Via LA Times

USC’s much-heralded Jimmy Iovine and Andre Young academy has sprouted its first full-fledged start-up.

Three students are behind Mira, which Tuesday unveils its first product. It resembles a face shield or a large sun visor, except it holds up a smartphone in front of your face. Images from the smartphone are projected onto the shield’s lenses, making it feel as if computer-generated, 3-D objects are floating before you.

Ben Taft, Matt Stern and Montana Reed say the design-centric approach to hardware development instilled in them by USC instructors will help their augmented reality device stand apart from competition from tech giants such as Google and Samsung.

The Mira co-founders are part of the first class at an arts, technology and business program that USC launched in 2014 in partnership with Beats headphones creators Iovine and Young, also known as Dr. Dre.

Taft, Stern and Reed have two semesters left before they graduate. They’re still devising an arrangement with USC to balance on-campus commitments with work at their downtown Los Angeles company.

They hope the device they call Prism becomes an affordable way for consumers to play augmented reality games and watch other entertainment. The $99 hardware is different from virtual reality headsets such as the Samsung Gear VR and Google Cardboard in that Prism doesn’t completely block one’s entire field of view. Two Prism users could play virtual chess and make eye contact, maintaining the liveliness of traditional gameplay. Others could watch the match through a smartphone app, without Prism.

Still, it’s a bulky device that’s short on content and tests the limits of smartphones’ capabilities. But the students join a growing number of technologists who view headsets — and potentially displays that sit on contact lenses — as being a potential successor to smartphones.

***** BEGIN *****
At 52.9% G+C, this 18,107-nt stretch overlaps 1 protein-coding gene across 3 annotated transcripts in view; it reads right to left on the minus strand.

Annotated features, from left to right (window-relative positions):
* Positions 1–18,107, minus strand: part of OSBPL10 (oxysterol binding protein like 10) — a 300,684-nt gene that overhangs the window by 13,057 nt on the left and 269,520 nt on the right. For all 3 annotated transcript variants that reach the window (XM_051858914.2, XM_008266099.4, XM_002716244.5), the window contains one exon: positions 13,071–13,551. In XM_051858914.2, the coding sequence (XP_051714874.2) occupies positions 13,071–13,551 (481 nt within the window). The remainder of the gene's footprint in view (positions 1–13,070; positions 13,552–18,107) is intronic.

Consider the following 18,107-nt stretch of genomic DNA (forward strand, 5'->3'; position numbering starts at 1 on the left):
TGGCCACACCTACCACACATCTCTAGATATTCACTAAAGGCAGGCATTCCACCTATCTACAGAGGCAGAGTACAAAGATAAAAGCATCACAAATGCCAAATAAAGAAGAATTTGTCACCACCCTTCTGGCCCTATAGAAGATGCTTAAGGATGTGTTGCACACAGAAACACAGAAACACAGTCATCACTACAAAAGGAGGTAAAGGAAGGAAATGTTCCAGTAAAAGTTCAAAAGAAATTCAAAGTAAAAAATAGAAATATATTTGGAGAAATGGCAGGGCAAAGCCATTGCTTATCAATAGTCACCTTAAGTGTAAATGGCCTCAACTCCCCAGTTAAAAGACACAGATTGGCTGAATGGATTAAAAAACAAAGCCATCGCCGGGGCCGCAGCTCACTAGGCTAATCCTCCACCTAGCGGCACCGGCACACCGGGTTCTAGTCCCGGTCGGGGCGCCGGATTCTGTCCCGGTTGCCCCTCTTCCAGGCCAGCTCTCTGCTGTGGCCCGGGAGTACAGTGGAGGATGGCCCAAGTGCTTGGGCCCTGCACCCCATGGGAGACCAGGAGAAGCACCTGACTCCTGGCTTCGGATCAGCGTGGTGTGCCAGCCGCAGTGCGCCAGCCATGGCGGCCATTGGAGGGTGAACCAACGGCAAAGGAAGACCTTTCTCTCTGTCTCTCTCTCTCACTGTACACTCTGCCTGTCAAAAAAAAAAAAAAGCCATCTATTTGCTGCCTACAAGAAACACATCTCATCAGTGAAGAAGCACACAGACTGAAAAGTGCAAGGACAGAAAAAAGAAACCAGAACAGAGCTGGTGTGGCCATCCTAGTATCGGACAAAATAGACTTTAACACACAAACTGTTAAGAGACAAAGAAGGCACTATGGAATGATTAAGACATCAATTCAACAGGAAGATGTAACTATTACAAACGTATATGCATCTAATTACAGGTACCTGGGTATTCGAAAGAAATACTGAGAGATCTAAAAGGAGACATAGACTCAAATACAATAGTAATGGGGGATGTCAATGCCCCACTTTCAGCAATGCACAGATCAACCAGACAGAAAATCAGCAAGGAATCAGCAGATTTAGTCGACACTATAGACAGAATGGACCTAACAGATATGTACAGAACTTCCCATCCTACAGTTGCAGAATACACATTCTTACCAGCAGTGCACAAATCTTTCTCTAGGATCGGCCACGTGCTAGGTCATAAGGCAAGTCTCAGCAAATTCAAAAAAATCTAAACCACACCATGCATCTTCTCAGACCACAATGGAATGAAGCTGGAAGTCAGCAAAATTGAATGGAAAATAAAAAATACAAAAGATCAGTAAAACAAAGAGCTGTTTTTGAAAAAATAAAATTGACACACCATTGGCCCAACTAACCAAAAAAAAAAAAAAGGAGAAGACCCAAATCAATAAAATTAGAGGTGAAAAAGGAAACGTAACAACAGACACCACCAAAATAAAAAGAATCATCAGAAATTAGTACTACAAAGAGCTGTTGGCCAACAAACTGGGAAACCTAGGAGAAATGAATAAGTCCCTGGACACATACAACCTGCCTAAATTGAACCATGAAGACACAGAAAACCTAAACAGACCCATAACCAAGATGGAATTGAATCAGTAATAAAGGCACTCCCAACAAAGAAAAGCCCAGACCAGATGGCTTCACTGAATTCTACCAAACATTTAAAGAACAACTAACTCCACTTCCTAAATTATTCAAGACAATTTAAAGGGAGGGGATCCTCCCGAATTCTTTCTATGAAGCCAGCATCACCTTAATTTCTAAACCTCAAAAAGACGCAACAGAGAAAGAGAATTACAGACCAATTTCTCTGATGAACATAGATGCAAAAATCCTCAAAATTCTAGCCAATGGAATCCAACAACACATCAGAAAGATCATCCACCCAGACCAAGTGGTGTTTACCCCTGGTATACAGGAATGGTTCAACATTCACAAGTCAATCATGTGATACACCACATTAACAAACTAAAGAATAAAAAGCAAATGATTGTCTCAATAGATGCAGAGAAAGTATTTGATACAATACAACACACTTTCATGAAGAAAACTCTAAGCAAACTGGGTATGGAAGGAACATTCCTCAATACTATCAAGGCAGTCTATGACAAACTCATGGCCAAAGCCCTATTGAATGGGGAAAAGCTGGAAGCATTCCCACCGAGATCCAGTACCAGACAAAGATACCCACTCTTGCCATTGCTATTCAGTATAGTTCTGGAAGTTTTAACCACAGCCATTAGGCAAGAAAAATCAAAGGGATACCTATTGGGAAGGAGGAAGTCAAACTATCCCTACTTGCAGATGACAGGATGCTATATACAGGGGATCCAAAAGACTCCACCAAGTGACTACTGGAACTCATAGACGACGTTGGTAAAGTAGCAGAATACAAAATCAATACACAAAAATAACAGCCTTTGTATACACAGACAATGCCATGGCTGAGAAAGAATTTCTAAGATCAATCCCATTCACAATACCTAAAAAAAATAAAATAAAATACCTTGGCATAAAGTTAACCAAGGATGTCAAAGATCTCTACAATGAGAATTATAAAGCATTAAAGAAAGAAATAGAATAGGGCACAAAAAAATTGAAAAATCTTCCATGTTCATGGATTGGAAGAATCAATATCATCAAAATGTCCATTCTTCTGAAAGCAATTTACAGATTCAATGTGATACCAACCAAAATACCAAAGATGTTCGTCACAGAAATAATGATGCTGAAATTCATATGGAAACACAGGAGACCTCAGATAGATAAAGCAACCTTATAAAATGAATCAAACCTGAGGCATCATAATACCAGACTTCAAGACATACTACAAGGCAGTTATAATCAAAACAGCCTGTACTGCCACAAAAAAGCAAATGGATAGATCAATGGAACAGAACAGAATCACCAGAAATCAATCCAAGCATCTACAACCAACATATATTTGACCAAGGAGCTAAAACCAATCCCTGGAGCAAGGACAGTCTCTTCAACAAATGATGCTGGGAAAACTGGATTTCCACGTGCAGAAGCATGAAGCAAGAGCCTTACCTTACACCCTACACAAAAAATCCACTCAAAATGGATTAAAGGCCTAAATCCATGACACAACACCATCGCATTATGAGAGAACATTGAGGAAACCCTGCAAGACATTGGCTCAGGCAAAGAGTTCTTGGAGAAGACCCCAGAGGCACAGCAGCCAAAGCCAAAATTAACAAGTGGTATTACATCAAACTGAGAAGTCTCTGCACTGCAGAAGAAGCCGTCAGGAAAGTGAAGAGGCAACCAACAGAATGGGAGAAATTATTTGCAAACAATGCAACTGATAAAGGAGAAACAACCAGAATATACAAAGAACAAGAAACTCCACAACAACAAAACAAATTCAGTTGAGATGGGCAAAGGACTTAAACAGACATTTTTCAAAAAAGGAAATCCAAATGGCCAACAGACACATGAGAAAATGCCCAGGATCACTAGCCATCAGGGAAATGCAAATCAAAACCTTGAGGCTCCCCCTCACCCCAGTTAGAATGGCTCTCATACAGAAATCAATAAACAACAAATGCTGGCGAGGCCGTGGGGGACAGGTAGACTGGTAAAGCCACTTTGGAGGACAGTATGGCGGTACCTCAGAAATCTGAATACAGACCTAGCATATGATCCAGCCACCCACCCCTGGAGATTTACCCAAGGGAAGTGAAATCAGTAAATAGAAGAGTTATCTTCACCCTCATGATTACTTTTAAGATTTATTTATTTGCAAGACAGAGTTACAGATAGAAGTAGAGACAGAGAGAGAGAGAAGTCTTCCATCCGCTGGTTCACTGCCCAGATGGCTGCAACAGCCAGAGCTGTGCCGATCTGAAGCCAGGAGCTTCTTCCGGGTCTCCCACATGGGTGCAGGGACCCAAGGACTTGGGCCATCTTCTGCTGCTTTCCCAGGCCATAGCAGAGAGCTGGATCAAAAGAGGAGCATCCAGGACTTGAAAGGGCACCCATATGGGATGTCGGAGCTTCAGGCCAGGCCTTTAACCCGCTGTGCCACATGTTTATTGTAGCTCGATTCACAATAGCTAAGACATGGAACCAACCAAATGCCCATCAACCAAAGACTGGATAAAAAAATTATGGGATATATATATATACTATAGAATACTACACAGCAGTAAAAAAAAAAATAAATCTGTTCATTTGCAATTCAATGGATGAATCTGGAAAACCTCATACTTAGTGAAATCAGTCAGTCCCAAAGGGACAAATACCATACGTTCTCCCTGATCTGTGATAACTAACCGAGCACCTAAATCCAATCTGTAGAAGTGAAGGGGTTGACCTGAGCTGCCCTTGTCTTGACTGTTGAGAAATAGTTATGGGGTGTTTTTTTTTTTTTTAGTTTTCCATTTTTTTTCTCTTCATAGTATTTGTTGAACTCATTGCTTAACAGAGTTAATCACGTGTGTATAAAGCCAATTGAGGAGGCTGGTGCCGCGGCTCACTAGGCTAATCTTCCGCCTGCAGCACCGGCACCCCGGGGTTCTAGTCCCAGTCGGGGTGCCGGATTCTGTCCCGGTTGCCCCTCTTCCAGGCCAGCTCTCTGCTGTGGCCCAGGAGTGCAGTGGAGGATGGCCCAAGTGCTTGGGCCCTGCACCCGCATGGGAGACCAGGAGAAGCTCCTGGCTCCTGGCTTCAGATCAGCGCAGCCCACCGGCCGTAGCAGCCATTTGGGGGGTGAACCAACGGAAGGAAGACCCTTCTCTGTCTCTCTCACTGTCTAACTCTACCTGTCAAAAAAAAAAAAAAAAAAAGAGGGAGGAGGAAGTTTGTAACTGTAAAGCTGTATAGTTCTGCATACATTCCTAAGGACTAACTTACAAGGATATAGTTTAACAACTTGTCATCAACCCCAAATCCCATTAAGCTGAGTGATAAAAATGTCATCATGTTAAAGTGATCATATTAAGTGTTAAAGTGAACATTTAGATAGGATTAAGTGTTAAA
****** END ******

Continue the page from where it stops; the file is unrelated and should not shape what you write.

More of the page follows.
“We’re still constrained to a 2-D world as big as our screens,” Stern said. “The ultimate dream is to create a ubiquitous universe, so you don’t have to be limited by the physical constraints of devices.”

Investors that collectively put $1.5 million into Mira include well-known Silicon Valley firm Sequoia Capital, Salesforce Chief Executive Marc Benioff, singer and Troy Capital Partners. A portion of the cash is being paid to production companies to develop apps that work with Mira’s technology.

Mira advisors include Greg Silverman, the former production chief at Warner Bros. Pictures, according to Taft, Mira’s chief executive.

Taft said that USC, Iovine and Dr. Dre do not have stakes in Mira. USC, which provided space and tools for Mira to get started, confirmed that the start-up is the first project consummated within the academy to receive outside funding. This coming school year, the academy is set to grow to 113 students.

Stern, the start-up’s chief operating officer, said he saw the weaknesses of virtual reality during a summer stint at Sony Pictures Entertainment last year. Executives complained that people weren’t spending much time in virtual reality headsets because the activity wasn’t a social experience.

A visor that allows people to continue to see what’s around them ought to be more inviting, Stern concluded. He joined forces with Taft, who interned last summer in the business development department of augmented reality headset maker Daqri.

Turned off by the thousands of dollars it would cost to play around with Microsoft’s HoloLens headset, the students began developing their own technology.

Using USC’s 3-D printers, they made harness prototypes. They cut a handful of $15 fish bowls into lenses. Their design-minded strategy has led them to bring in strangers each Friday to test Prism.

Mira is taking pre-orders for a version that will work with the iPhone models 6, 6S and 7, though the headgear won’t start going out to customers until this fall.

Mira’s technology doesn’t support ARKit, Apple’s developer’s toolbox for making augmented reality apps. But Mira plans to provide instructions to make apps built with ARKit compatible with its own software, which is partially licensed from an undisclosed vendor.

Sigma Worldwide, which makes iPhone cases and other products in China, is manufacturing the Prism. The head visor comes with a remote control game pad. Taft said the $99 price tag includes free access to content on apps that support Mira.